While this may be a poem about heading off to war, it takes place decidedly on the home front. After all, our speaker is still trying to explain himself to Lucasta, who's definitely not headed into battle.
If we zoom out a bit, we'll remember that Lovelace was writing during the English Civil War, when it's likely that a fair amount of men were leaving their loved ones to go duke it out in battle. So the poem does seem rooted in a specific historical setting.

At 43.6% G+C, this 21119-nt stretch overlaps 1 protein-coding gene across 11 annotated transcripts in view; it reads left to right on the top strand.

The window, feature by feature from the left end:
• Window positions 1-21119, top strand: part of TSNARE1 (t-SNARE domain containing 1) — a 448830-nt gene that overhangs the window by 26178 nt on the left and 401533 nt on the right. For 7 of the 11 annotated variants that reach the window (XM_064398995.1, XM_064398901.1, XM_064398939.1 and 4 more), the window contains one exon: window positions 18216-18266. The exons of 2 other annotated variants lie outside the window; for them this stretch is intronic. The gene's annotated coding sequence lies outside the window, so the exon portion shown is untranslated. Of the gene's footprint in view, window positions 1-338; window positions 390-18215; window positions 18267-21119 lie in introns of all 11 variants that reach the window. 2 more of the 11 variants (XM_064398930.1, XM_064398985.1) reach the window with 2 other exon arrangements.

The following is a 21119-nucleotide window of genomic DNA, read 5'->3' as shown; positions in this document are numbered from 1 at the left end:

And yet. We think it's more universal that that. Lucasta, while she may be a specific woman to Lovelace, could be just about any woman who's been left behind at home while her main man heads off to war. In that sense, the specific historical setting fades into the background to let the universal themes of love and sacrifice shine through. There will always be wars, and there will always be Lucastas left behind.